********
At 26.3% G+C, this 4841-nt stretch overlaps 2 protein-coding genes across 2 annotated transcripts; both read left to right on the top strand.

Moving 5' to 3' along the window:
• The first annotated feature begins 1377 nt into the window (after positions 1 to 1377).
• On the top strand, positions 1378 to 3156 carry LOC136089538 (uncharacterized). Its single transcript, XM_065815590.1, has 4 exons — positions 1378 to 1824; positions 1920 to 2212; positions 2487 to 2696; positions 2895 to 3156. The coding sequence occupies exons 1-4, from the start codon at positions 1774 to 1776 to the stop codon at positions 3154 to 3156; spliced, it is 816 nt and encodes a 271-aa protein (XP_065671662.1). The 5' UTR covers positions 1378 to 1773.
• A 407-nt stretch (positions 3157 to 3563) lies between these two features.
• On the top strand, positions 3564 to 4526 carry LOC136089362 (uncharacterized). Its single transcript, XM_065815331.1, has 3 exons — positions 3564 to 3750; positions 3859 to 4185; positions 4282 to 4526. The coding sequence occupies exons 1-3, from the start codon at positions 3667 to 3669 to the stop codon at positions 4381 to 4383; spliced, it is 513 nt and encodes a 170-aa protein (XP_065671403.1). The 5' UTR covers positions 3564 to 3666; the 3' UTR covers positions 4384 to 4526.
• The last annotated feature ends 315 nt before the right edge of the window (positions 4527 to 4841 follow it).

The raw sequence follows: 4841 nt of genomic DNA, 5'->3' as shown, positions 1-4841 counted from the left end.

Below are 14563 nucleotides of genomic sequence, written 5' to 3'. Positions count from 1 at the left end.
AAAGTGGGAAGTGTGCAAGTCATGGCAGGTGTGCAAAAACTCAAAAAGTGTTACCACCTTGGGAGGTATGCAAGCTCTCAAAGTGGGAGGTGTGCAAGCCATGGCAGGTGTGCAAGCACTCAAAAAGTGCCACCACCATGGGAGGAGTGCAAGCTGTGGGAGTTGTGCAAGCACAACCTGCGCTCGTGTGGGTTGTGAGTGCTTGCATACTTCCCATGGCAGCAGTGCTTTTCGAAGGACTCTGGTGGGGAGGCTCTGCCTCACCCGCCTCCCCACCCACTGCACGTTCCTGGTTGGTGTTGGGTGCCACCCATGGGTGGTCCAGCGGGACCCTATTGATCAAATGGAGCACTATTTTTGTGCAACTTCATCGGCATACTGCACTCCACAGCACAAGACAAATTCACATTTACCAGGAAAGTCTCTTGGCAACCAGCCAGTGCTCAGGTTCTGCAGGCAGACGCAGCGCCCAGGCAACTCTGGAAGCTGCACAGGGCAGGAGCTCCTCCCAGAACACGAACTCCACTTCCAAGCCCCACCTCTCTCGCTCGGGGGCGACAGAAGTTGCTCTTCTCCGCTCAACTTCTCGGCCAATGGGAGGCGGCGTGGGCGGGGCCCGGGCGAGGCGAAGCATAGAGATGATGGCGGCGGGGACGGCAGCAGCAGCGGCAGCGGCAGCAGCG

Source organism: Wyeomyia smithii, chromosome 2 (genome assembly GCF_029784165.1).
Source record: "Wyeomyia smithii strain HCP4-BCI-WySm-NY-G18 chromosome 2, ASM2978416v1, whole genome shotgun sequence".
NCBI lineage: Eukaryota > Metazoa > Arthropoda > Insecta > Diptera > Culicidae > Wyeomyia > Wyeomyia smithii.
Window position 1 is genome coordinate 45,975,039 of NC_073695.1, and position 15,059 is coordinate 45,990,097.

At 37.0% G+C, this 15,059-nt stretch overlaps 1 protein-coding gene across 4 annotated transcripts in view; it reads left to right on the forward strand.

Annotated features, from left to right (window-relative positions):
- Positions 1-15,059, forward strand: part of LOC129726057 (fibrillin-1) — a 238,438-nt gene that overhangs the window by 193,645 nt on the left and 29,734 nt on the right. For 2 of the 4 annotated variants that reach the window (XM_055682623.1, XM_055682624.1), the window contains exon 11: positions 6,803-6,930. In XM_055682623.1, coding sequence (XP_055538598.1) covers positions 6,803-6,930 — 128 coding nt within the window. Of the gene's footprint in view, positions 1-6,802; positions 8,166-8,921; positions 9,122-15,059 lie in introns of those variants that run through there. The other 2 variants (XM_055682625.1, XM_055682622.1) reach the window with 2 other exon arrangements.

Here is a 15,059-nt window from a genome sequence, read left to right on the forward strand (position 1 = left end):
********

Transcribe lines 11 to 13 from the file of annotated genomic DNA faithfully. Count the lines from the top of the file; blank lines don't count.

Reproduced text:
Source organism: Wyeomyia smithii, chromosome 2 (genome assembly GCF_029784165.1).
Source record: "Wyeomyia smithii strain HCP4-BCI-WySm-NY-G18 chromosome 2, ASM2978416v1, whole genome shotgun sequence".
NCBI lineage: Eukaryota > Metazoa > Arthropoda > Insecta > Diptera > Culicidae > Wyeomyia > Wyeomyia smithii.